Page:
4 Myths About Shelter Dogs

Most of us have a basic understanding of the pros of adopting a shelter dog.

We know that pet overpopulation is a problem and that too many people are profiting from the suffering of animals born in puppy mills. Why then are so many good folks unwilling to adopt a dog from the shelter?

Unfortunately, it often comes down to belief in one or more common myths about animal shelters and the dogs that are in their care. Let’s take a closer look:

Myth: Dogs land in the shelter for a reason. The reason must be because they are “bad.”

There are many reasons why our canine companions land in the shelter system. Some had very good homes with owners that loved them very much, but economic hardship, health problems, and other life changes can force the hands of otherwise loving and fit owners. Such dogs likely already have basic housetraining and manors down pat. They are just waiting for their next loving family to find them.

Another reason dog’s find their way to the shelter is irresponsible breeding. Unwanted puppies are common in the shelter system. Not just from puppy mill raids, but also from families that simply lacked the resources to have their pet spayed or neutered and had a litter of puppies they could not afford to care for. These pups are just as ready to be “good” dogs as their purebred cousins. They just need a chance to show you how good they can be.

Finally, research has shown that even if a dog is surrendered for “behavioral problems,” the cause may have more to do with an ignorant owner who lacked the basic knowledge to train their dog to be appropriate in a human world. Many local shelters have started to include free and low-cost basic training programs to help those new to dog ownership learn basic training skills which has helped reduce recidivism in the shelter system.

Myth: Shelter staff are invested in pushing problem dogs on people.

In fact, this just isn’t true. Shelter staff are all too aware that placing dogs with behavioral problems with people unprepared to handle them is only going to land the dog back at the shelter with one more trauma under their belts. Likewise, dogs with special needs such as ongoing medical treatment or those on special diets could be an economic burden that a potential owner will not be able to afford.

As many as 56% of shelter dogs are euthanized in the shelter system. Staff do their best to make sure that the dogs selected for this tragic consequence of pet overpopulation are precisely those dogs with the least chance of long term long-term. Although this sometimes is a result of known aggression issues, it is just as likely to be because of expensive health problems, special needs, or advanced age.

Moreover, many shelters utilize behavioral testing as part of their screening process. If there are known issues, the staff will be upfront about that. Some folks are interested in helping otherwise unadoptable dogs and have the skillsets to do the rehab work that may be involved. Staff will help such folks find a candidate. However, the average dog owner will be directed to one of the many dogs that is already a good candidate for a family pet.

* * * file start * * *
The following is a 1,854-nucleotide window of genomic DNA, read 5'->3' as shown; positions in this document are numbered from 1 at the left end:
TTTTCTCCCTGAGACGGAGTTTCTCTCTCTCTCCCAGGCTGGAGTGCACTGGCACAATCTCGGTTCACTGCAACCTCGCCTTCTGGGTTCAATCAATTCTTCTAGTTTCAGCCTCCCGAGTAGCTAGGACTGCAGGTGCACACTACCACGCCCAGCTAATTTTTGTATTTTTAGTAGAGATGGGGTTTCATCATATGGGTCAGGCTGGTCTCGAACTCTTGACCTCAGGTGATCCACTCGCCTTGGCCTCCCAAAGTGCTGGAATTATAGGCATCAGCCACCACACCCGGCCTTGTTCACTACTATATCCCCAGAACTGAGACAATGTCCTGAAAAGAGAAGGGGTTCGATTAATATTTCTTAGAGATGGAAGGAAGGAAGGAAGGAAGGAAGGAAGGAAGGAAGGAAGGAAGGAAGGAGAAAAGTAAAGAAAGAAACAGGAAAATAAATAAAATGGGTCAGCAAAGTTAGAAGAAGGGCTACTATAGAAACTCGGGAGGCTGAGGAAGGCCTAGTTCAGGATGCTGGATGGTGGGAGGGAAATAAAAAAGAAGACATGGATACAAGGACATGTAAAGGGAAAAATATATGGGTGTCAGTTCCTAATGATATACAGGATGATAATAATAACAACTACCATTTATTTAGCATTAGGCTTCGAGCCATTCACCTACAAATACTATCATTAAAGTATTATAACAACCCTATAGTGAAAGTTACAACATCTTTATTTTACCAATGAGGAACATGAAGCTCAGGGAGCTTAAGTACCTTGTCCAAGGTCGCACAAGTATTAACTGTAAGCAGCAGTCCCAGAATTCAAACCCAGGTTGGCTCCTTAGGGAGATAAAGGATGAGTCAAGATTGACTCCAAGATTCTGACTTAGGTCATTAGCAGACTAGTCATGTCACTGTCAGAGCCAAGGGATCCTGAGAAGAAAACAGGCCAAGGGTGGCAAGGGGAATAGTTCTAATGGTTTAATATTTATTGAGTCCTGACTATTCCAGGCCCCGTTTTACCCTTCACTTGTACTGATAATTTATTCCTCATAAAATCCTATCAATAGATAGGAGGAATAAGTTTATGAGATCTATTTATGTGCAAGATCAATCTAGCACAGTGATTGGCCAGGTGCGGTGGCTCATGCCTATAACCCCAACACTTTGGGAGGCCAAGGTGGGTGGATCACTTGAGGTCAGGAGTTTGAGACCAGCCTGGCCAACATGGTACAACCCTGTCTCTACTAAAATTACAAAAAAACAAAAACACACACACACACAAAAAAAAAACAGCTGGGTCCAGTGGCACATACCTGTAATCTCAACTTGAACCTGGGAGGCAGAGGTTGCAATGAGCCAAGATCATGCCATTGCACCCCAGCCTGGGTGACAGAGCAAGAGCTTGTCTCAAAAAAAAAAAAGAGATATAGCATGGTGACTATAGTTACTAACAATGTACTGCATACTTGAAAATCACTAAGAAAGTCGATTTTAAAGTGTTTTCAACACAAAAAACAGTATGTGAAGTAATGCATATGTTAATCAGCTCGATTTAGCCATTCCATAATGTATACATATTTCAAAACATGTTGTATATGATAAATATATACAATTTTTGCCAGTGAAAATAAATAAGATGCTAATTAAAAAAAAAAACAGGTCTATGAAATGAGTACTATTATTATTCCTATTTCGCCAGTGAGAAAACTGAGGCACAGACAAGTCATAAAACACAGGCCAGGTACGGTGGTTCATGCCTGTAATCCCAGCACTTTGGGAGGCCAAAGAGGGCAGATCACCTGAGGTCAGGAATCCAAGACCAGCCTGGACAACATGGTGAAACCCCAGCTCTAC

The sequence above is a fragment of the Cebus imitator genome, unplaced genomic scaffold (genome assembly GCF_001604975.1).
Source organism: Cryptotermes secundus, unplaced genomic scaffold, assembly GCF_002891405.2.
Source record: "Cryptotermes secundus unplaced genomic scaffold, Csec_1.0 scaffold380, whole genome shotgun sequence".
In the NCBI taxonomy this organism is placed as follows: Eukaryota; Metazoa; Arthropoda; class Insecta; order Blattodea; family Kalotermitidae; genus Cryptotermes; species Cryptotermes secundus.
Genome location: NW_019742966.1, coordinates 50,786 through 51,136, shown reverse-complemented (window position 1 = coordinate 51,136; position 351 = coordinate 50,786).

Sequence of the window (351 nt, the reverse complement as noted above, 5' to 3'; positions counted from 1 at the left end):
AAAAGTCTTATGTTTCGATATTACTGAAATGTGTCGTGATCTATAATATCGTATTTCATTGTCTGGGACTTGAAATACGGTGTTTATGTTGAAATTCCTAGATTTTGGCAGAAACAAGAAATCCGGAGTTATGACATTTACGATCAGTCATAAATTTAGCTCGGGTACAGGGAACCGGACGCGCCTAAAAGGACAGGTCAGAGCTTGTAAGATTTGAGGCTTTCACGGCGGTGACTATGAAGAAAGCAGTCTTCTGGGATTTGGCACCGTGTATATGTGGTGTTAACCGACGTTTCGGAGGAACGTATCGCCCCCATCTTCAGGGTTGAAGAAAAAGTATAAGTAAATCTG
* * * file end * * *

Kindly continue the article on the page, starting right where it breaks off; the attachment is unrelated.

Myth: Adopting a dog from a shelter is too expensive.

It is true, adopting a dog from the shelter will cost you more than a “free” dog that you might find on Craigslist. However, the value that you get at a shelter is simply unmatchable. Shelter dogs come with vaccinations up to date, spay/neuter complete (or vouchers to get it done in the case of young puppies), and in some cases even microchips. They usually get special bulk pricing on veterinary services and pass the considerable savings on to you through the adoption fee. When you consider the value, adoption fees are dirt cheap.

Moreover, the rates of pet scams on online classifieds ads are very high. In some cases, puppy mills are kept in business through such sites. In other cases, stolen purebred dogs are “flipped” in the anonymous spaces that online trading sites enable. While there are also honest people doing their best to find a good home for their dog, you do need to do your homework to make sure you are not contributing to the profiteering of unscrupulous people.

Myth: With a purebred dog, you know what you are getting.

First, working with a shelter to find your next dog does not mean you cannot find a specific breed. In fact, as many as 25% of dogs in the shelter system are purebred dogs. Moreover, the staff at the shelter often work closely with breed rescue organizations and if they are not able to find a dog in their care that meets your breed requirements, chances are they can direct you to some volunteers that can.

Second, while responsible breeding practices can stabilize certain characteristics such as a strong drive to work or a tolerance for being poked by children, every single dog remains an individual shaped largely by their experiences and the training they receive. Every single breed can become aggressive if exposed to trauma—there is no magic DNA formula to ensure a balanced dog.

Adoption May Be Right for You

While pet adoption is not a good fit for everyone, we hope you have found this article helpful in terms of thinking through some of the myths surrounding animal shelters. These organizations play a critical role in helping second chance dogs find the forever home they deserve as well as combatting animal cruelty through advocacy and awareness programs.

Making the decision to adopt from a shelter is one that you can be proud of, knowing that you are doing your part to rescue your next best friend.